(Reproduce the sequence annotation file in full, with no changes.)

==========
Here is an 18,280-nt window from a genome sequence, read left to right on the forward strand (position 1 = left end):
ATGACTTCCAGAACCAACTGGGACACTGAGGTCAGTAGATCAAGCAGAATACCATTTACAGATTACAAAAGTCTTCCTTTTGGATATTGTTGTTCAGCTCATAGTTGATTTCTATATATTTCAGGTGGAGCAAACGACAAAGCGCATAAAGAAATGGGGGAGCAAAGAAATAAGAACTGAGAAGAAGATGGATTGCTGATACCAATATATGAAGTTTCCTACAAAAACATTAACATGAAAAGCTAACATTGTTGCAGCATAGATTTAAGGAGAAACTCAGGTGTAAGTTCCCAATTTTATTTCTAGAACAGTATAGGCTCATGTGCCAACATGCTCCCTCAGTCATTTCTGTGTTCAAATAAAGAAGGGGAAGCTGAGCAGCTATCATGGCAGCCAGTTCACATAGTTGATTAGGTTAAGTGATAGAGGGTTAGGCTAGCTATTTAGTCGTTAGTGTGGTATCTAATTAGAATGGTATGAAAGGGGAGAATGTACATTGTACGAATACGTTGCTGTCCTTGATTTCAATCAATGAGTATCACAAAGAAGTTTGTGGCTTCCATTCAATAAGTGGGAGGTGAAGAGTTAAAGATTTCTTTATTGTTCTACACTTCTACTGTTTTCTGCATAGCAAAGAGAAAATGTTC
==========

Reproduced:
Here is an 18,280-nt window from a genome sequence, read left to right on the forward strand (position 1 = left end):
ATGACTTCCAGAACCAACTGGGACACTGAGGTCAGTAGATCAAGCAGAATACCATTTACAGATTACAAAAGTCTTCCTTTTGGATATTGTTGTTCAGCTCATAGTTGATTTCTATATATTTCAGGTGGAGCAAACGACAAAGCGCATAAAGAAATGGGGGAGCAAAGAAATAAGAACTGAGAAGAAGATGGATTGCTGATACCAATATATGAAGTTTCCTACAAAAACATTAACATGAAAAGCTAACATTGTTGCAGCATAGATTTAAGGAGAAACTCAGGTGTAAGTTCCCAATTTTATTTCTAGAACAGTATAGGCTCATGTGCCAACATGCTCCCTCAGTCATTTCTGTGTTCAAATAAAGAAGGGGAAGCTGAGCAGCTATCATGGCAGCCAGTTCACATAGTTGATTAGGTTAAGTGATAGAGGGTTAGGCTAGCTATTTAGTCGTTAGTGTGGTATCTAATTAGAATGGTATGAAAGGGGAGAATGTACATTGTACGAATACGTTGCTGTCCTTGATTTCAATCAATGAGTATCACAAAGAAGTTTGTGGCTTCCATTCAATAAGTGGGAGGTGAAGAGTTAAAGATTTCTTTATTGTTCTACACTTCTACTGTTTTCTGCATAGCAAAGAGAAAATGTTC